THIS is a season of anomie judging by the spate and frequency of cases of sexual assault, defilement and paedophilic actions in the country lately. These criminal vices are pervasive and have become a daily occurrence. The cases are legion: a 100-level university student was allegedly raped and killed at a religious centre in Benin City, Edo State; a man reportedly raped 40 women in Kano; a 25-
year-old raped an octogenarian in Abeokuta, Ogun State; a health worker was arrested for defiling an 11- -year-old; a 45-year-old defiled a toddler and his alibi was that he was inebriated when he committed the crime. Hardly does a day pass without reports of sexual abuse in different parts of the country. And the pernicious tendency has now assumed a dangerous and indeed fatal dimension, with some of the outlaws killing their victims after the ignoble act.
Citizens are apprehensive about the frightening incidence of rape while governments at the national and sub national levels have found the situation concerning and are talking of stricter measures to stymie the menace. But it is doubtful if the strategy of stricter laws will work any magic at the current rate of the enforcement of the extant laws. The reality is that there are enough laws to handle rape; the veritable issue is the absence of strict enforcement of such laws. While slipshod enforcement is not peculiar to laws on rape alone, the sensitivity around the crime of rape and especially the far-reaching implications of the deplorable act for the physical and mental health of victims make it a grossly unconscionable act for anyone to brook a slapdash implementation of laws on sexual assault.
Currently, a lot of rape cases end up in police stations where quite often they are ‘settled’: the culprit buys his freedom from the police while the victim is given a token or nothing as reparation. The less than remorseful outlaw, having gained unwarranted liberty, is literally unleashed on the society to continue to wreck havoc. That perhaps accounts for why official focus is often wrong-headed in the direction of stricter laws instead of stern and religious implementation of existing laws. To be sure, an established crime of rape carries a prison term without any option of fine. Apart from the federal laws on rape, many states of the federation have their own variants of the federal law to address sexual assaults and other gender-related vices. For instance, Oyo State has the Violence Against Women Law 2016. The law, in addition to upholding the punishment for rape under the sanction grid, provides a hall of infamy, naming and shaming of convicted offenders. But how many offenders have been convicted and punished to the fullest extent permitted by law, let alone being named and shamed?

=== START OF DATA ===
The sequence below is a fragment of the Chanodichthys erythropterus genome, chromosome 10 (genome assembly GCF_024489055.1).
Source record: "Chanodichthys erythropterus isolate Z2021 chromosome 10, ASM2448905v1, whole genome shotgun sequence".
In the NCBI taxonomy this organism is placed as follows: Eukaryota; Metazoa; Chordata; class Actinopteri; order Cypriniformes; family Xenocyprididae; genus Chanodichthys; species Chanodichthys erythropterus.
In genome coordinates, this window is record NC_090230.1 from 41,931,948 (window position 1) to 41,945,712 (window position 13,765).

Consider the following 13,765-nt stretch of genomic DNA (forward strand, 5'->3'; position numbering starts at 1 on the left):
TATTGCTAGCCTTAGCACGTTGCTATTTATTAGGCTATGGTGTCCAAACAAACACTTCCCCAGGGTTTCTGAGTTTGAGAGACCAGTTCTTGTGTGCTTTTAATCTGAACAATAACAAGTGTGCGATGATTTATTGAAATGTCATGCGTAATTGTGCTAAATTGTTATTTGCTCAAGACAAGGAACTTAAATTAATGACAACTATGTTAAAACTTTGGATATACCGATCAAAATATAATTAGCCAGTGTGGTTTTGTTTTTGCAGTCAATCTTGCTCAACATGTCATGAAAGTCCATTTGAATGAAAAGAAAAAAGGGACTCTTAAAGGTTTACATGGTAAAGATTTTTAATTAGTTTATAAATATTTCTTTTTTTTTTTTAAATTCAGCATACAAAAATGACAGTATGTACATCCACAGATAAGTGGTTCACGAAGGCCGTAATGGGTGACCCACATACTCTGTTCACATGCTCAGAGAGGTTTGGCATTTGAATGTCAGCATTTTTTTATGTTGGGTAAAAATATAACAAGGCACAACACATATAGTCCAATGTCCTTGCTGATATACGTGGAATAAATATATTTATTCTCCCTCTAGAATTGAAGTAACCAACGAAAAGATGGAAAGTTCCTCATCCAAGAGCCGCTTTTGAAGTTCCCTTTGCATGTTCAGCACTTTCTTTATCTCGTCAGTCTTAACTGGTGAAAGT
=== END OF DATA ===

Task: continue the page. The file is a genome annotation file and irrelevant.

Again, law enforcement agents, and in particular state counsels, seldom bring sexual offenders to trial under the relevant codes that could permit prosecution and conviction to the full extent allowed by law. The law prescribes life imprisonment for rape and this sanction under whatever consideration is adequate, but how many confirmed rapists have been sentenced to life imprisonment in the country? If people rape and kill, there are laws on rape and on murder, so why talk about stricter laws? The real issue is not the inadequacy of the existing laws; it is the operation or otherwise of the laws in a manner that is effective enough to serve as a deterrent to the commission of sexual assaults by misguided and undisciplined persons.
In other words, making punishment under the existing regulations an effective disincentive for sexual assault is one of the surest ways to tackle the incidence of rape. There is also the need to address the victims’ shaming and the slow legal process impeding the fight against rape. The ignoble tendency to stigmatize rape victims as if they were responsible for their awful experiences is injurious and unhelpful. It is so bad that many rape victims are disinclined to come forward to report their horrendous experiences. Sadly, too, the legal process of redress in cases of sexual abuse is also painfully slow and exacting in terms of its psychological effects on the victims. And that is in addition to the likelihood that their assailants may even get away with sentences that are tantamount to a slap on the wrist. It is therefore urged that rape cases are given speedy but diligent trial, with the prescribed penalty imposed.
Beyond the failure of deterrence arising from sloppy implementation of the extant laws on sexual assaults is the fundamental issue of the erosion of moral values in the society. The society has become so morally decadent that cases of sexual assault are now commonplace, perpetrated against minors and old women, while quite a few are even incestuous, allegedly for fetish motives. It is that bad. The current focus of many on grooming girls as the fulcrum of building a good home in the future is laudable and should continue, but no less time should be spent in preparing boys too to become disciplined, decent and responsible men, especially since they are often the main culprits in cases of sexual abuse. Leadership of different hues, including government, traditional, and religious institutions which are the custodians of value system, godly ethos and enforcers of law and order should rise up to be counted in tackling the menace.
The phenomenon of rape has doubtless assumed a crisis dimension and putting paid to it will require not essentially new or stricter laws but official enhancement of the efficacy of the existing system of deterrence as well as intense advocacy in the province of reorientation of values and moral rearmament.
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